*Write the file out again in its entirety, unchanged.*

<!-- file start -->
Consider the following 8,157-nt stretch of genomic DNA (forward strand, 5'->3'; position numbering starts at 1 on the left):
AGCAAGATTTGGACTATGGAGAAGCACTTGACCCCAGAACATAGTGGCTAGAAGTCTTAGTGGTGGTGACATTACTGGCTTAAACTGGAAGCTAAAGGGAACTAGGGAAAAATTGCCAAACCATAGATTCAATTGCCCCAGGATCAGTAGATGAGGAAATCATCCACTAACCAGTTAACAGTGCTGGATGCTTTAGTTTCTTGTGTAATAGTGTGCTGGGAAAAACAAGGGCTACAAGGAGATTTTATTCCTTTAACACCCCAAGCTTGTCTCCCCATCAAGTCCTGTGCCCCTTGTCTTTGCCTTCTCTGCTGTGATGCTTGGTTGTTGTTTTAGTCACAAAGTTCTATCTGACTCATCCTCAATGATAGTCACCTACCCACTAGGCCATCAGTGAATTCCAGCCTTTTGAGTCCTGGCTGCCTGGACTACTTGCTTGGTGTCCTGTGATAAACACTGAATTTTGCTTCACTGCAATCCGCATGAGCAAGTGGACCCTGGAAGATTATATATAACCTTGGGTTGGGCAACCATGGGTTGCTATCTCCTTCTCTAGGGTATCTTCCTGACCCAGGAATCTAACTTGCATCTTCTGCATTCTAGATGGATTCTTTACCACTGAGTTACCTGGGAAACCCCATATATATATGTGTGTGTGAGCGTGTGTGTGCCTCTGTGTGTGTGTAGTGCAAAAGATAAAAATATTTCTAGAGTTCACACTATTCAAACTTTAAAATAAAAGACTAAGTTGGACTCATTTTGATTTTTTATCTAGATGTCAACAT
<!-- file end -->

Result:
Consider the following 8,157-nt stretch of genomic DNA (forward strand, 5'->3'; position numbering starts at 1 on the left):
AGCAAGATTTGGACTATGGAGAAGCACTTGACCCCAGAACATAGTGGCTAGAAGTCTTAGTGGTGGTGACATTACTGGCTTAAACTGGAAGCTAAAGGGAACTAGGGAAAAATTGCCAAACCATAGATTCAATTGCCCCAGGATCAGTAGATGAGGAAATCATCCACTAACCAGTTAACAGTGCTGGATGCTTTAGTTTCTTGTGTAATAGTGTGCTGGGAAAAACAAGGGCTACAAGGAGATTTTATTCCTTTAACACCCCAAGCTTGTCTCCCCATCAAGTCCTGTGCCCCTTGTCTTTGCCTTCTCTGCTGTGATGCTTGGTTGTTGTTTTAGTCACAAAGTTCTATCTGACTCATCCTCAATGATAGTCACCTACCCACTAGGCCATCAGTGAATTCCAGCCTTTTGAGTCCTGGCTGCCTGGACTACTTGCTTGGTGTCCTGTGATAAACACTGAATTTTGCTTCACTGCAATCCGCATGAGCAAGTGGACCCTGGAAGATTATATATAACCTTGGGTTGGGCAACCATGGGTTGCTATCTCCTTCTCTAGGGTATCTTCCTGACCCAGGAATCTAACTTGCATCTTCTGCATTCTAGATGGATTCTTTACCACTGAGTTACCTGGGAAACCCCATATATATATGTGTGTGTGAGCGTGTGTGTGCCTCTGTGTGTGTGTAGTGCAAAAGATAAAAATATTTCTAGAGTTCACACTATTCAAACTTTAAAATAAAAGACTAAGTTGGACTCATTTTGATTTTTTATCTAGATGTCAACAT